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Pa. cyber charters given poor grades by researchers

While Pennsylvania's education secretary mulls applications for three new cyber charter schools, a Philadelphia research group has released a paper stating that none of the 14 existing cybers meets state academic standards.

While Pennsylvania's education secretary mulls applications for three new cyber charter schools, a Philadelphia research group has released a paper stating that none of the 14 existing cybers meets state academic standards.

The results of the state's school performance profiles, released this month, show that cybers "continue to lag far behind both traditional public and charter schools," according to a policy brief that Research for Action released Monday.

Kate Shaw, executive director of the independent research organization, said she hoped the analysis would be considered by Carolyn C. Dumaresq as the acting education secretary reviews proposals for the three new cybers.

Shaw said her organization, based in Center City, did not testify at the cyber hearings in Harrisburg that wrapped up Friday but had sent its report to Dumaresq's office.

The report found the average cyber scored 48.7 on the state's 100-point performance scale. None reached 70, the score that Dumaresq has said shows a school is moving toward progress.

The cyber scores ranged from 28.9 at ACT Academy, a high school based in West Oak Lane that opened two years ago, to 66 at 21st Century Cyber in Downingtown. 21st Century, which opened in 2001, was created by intermediate units and districts in Philadelphia's four suburban counties for students in grades 6-12.

Statewide, the average public school scored 76.9; the average regular charter, 65.1.

Education Department spokesman Timothy Eller said Wednesday that Dumaresq does not recall receiving RFA's report, so she could not comment.

Although school districts approve regular charters, the Education Department has authority over cybers.

The schools enroll students from across the state who receive online instruction in their homes. A total of 36,596 Pennsylvania students are registered in cybers.

Because the students' home districts pay tuition based on how much each spends to educate students, the cyber schools receive funding at 500 different rates.

Cybers had revenues of $418 million in 2012-13, according to the most recent data posted on the Education Department's website.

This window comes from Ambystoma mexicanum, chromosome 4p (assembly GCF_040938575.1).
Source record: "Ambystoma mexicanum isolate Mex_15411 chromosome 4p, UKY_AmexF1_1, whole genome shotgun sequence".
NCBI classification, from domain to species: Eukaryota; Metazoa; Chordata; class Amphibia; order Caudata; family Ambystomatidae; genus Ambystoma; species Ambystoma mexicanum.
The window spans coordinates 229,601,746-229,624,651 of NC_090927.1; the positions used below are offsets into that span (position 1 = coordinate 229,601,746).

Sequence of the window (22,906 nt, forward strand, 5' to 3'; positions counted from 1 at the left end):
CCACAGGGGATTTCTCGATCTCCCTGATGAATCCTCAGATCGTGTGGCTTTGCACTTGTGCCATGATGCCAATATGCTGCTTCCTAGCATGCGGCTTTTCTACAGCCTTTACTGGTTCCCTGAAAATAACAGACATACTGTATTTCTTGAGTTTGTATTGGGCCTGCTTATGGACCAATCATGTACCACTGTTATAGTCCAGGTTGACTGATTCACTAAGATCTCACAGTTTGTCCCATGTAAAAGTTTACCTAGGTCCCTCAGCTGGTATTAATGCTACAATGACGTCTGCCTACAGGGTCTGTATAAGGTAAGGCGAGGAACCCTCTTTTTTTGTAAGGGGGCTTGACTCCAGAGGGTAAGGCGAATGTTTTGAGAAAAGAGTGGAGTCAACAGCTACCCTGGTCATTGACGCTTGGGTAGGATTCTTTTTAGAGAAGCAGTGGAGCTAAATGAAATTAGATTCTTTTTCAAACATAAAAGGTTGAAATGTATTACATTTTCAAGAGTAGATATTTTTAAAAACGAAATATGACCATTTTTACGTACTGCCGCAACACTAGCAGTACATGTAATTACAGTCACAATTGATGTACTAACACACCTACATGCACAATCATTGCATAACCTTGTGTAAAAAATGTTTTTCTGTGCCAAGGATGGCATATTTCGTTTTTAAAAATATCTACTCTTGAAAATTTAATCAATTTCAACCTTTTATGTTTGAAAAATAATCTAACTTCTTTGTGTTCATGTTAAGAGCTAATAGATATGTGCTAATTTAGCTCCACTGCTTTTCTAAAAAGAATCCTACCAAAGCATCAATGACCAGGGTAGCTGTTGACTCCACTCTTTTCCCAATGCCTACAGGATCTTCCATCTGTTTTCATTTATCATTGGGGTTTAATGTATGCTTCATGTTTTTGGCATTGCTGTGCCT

Research for Action's paper updated a study completed in November 2013 that found cybers were among the very lowest-performing schools in the state, year after year. Just five cybers had reported their annual enrollment and withdrawal rates, and those five cybers had higher student transfer rates than traditional charter schools.

The rates for those five cybers showed that at least 22 percent of its students transferred in and out per year. That is far above the transfer rates at regular charter schools.

This time around, researchers were dismayed that the Education Department no longer included data showing transfer rates in cybers' annual reports.

Research for Action also found that the number of special-education students at cybers jumped nearly 24 percent. A total of 6,200 cyber students received special education services in 2013-14, compared with 5,019 the prior year.

The surge occurred even though the total number of regular students enrolled at cybers had increased only 2.4 percent.

"We don't know why it happened," Shaw said. "It's also a population that has its own challenges. It was so striking to me how disproportionate the increase was coming from that population."

Shaw pointed out that the rising number of special education students at cybers increased school districts' costs.

The special-education rate is based partly on how much an individual district spends on special education services. The special education rate is about three times the rate for regular classes.

In Philadelphia, the district paid $8,417 for each student enrolled at a cyber in 2013-14 and $22,307 for each special education student. The amount does not reflect the cost of special education services the charter provided.

In the last two years, the education secretary has denied all new cyber applications.

The three applications that are under review are: Insight, a proposed K-12 cyber that would be based in Newtown Square; Synergy, which would eventually become a K-12 cyber, based in Abington; and William Bailey, which would start as K-4 and eventually grow to K-12, based in Delaware County.

Eller said Dumaresq would issue decisions no later than Jan. 29, 2015.

Both Insight and Synergy made proposals she turned down last year.